When I woke up again, it was with ice cold water poured over my head. As I gasped for air, I was whipped with the most painful rope of twisted leather you ever felt. Now I was certain that was death. I waited and waited for death but it did not come. I cried till I could feel my throat no more, I ran from corner to corner of the locked room till I could run no more. Eventually, the soothing blackness came – the temporary death.
When I realized that I must have been back to earth, I wanted to go back to my place of rest. The pain I felt was unbearable. As the memories of my torture came to me, hot tears poured down the side of my face to the floor. I wondered how long I could continue, I didn’t want to believe I had survived the beating.
It was dark, I guessed it was about 2.00am but I still didn’t know how long I had spent there. I began to wonder why my Lord had allowed all that happen to me, then I remembered I hadn’t prayed – stupid me. I reminded myself that under no condition should I miss my prayers. I got up slowly with my whole body shaking in pain. I looked around, and as I expected, there was no water. I ignored the aching in my throat crying for water. With all the strength I could mutter, I bent low enough to dust my palms with some of the dirt on the concrete floor. Painfully, I rubbed my hands over hands, face and feet. I tried to stand but my body wouldn’t let me, so I decided I was going to pray while sitting. I wasn’t sure where to start because I wasn’t sure how many prayers I had missed. I found my hijab lying a few feet away from me. As I crawled to get it, all the muscles, tendons, bones, and cells in my body protested violently. I raised my hands to my ears as I had done all my life, saying the words that glorified my Lord. As I dropped my hands and folded them on my chest, a tear dropped. By the time I had done two complete units of prayer, my clothes were wet with tears. I didn’t know whether it was the physical pain or the psychological pain. Just as I was concluding my prayer with salams, my tormentor appeared at the door. I caught a glimpse of him from the corner of my eye and my heart skipped a beat. I hoped he would go away once he had noticed I had been praying, rather, he went and sat on the seat right in front of me which had served as my sutra.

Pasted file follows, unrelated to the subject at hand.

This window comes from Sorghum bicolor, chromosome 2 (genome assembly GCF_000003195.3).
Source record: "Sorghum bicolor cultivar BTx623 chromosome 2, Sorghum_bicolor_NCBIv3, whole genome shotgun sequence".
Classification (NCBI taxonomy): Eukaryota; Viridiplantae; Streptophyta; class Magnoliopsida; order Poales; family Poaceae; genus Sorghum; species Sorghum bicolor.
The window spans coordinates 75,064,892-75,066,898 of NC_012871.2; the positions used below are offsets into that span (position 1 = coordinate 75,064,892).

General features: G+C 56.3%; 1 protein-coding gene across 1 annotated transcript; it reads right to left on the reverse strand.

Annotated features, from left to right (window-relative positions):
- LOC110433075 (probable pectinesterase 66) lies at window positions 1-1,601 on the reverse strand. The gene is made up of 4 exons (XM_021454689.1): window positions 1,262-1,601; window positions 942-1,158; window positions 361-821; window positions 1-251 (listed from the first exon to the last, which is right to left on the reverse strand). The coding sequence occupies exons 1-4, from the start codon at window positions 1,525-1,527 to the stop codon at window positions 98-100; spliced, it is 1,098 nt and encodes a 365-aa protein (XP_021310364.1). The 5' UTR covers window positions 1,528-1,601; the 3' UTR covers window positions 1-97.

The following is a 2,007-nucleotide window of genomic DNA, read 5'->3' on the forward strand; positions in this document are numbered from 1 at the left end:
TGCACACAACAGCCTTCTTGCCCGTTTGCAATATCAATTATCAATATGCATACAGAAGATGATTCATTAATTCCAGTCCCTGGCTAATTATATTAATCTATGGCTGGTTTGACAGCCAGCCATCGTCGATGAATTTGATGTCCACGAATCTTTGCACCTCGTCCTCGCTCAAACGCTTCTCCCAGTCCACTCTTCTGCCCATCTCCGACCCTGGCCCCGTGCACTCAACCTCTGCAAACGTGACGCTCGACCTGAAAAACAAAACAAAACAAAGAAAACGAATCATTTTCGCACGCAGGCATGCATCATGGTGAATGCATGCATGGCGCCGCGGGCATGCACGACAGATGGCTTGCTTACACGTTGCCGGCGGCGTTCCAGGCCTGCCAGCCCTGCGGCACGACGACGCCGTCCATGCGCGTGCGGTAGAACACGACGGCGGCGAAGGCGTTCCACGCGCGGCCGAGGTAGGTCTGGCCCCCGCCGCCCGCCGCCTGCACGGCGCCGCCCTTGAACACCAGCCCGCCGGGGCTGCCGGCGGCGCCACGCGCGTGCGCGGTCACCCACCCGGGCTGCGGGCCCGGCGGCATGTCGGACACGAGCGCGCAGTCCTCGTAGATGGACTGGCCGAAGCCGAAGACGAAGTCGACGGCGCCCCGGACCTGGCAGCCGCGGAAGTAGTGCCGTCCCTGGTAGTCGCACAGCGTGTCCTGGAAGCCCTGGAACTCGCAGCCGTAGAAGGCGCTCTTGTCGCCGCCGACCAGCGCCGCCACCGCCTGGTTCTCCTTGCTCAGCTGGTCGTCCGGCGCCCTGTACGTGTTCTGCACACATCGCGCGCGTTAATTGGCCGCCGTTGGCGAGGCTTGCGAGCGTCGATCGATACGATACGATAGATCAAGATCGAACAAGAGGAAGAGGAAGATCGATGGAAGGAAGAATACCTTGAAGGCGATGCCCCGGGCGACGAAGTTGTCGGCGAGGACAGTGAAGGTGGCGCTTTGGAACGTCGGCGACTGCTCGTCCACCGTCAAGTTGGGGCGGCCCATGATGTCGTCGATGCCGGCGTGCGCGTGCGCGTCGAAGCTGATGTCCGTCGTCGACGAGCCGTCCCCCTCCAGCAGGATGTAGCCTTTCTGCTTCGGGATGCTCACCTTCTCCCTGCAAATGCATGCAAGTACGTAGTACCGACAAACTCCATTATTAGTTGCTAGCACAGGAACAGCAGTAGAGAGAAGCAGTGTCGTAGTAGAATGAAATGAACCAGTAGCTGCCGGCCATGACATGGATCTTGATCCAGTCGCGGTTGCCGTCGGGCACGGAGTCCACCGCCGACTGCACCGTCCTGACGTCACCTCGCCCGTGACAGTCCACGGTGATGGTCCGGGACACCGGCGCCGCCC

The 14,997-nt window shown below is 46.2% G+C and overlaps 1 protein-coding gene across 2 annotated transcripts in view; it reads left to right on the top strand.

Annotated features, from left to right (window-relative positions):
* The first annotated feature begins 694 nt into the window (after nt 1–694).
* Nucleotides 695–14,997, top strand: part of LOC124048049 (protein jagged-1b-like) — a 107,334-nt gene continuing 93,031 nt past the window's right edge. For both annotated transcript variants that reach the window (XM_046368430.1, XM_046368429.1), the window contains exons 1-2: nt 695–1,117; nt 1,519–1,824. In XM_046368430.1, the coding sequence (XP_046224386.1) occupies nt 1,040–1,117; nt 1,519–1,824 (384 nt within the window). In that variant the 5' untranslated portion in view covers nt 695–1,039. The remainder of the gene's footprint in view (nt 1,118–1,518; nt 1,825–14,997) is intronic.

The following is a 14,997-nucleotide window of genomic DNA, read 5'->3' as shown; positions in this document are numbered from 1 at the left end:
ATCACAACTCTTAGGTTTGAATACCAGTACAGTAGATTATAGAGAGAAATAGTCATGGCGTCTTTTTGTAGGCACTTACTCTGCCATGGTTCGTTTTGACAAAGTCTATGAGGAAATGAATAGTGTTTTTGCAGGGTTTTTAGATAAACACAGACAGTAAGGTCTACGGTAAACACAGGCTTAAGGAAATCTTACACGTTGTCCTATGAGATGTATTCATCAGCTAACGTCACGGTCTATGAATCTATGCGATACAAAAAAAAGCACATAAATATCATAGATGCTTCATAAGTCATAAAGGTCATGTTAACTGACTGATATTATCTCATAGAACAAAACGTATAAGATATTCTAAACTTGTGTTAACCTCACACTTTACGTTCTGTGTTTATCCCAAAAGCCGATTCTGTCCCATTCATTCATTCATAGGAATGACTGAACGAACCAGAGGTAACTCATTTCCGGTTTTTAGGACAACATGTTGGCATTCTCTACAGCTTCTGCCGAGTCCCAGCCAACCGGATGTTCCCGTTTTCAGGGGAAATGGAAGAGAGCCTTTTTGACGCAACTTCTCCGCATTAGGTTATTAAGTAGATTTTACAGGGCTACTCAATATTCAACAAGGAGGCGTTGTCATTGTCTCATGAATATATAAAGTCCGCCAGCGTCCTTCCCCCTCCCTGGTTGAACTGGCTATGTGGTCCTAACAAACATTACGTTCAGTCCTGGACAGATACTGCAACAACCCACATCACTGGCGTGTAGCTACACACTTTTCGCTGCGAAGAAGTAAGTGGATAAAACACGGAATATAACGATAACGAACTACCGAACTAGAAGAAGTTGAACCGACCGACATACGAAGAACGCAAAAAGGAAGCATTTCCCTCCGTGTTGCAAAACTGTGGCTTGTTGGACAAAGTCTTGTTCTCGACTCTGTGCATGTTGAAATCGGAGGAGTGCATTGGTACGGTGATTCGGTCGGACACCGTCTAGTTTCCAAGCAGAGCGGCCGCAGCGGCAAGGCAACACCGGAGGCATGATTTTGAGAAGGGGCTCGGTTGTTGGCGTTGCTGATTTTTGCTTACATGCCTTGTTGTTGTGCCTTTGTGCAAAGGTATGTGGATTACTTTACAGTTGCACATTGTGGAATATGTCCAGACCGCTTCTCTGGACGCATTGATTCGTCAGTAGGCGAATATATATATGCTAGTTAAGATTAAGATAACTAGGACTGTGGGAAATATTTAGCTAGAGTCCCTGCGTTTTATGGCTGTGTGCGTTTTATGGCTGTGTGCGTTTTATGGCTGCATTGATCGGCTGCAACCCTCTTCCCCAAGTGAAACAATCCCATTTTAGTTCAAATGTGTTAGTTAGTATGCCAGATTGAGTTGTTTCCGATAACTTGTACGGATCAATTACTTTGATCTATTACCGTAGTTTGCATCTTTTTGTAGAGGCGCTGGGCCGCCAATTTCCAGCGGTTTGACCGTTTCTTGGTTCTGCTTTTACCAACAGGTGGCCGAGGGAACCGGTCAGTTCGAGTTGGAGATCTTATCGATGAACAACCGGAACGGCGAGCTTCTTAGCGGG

Distracted, I sat there, my head bowed. Then for the first time, he spoke. My heart skipped a beat again but this time it remained still until after he spoke a sentence. He said, “When you pray like that, do you ask your god to bless you with people to kill? Wait, if the men get virgins in heaven, what do the women get?” the tears were uncontrollable; they just kept coming. I understood that this man was hurting me because of my religion, because of who I am. I could not begin to imagine what the so called Islamist sect, Boko Haram, must have done to him. A side of me felt really sorry for him yet another part was angry at him for taking it all out on a mere girl like me. I wanted to scream and let him know that all the violence perpetrated by those barbarians in the name of Islam had no basis in the religion, that I was sorry for whatever pain had been caused him, and that he should not be taking it out on me; but I could not. Somehow, I could feel his pain. I began to look at the bright side of things – dying because I was a muslim might earn me Allah’s Mercy in the hereafter. At this point, I was ready for death.
My kidnapper, tormentor, and host told me of how he lost his wife, son, and mother in a bomb blast in Kaduna. How he had to leave his home and his means of livelihood for a strange land for he had no family; he never knew his father. I cried for him but I cried even more for how badly the reputation of Islam had been injured by terrorists.
He must have drugged me for I found myself on a hospital bed after I woke.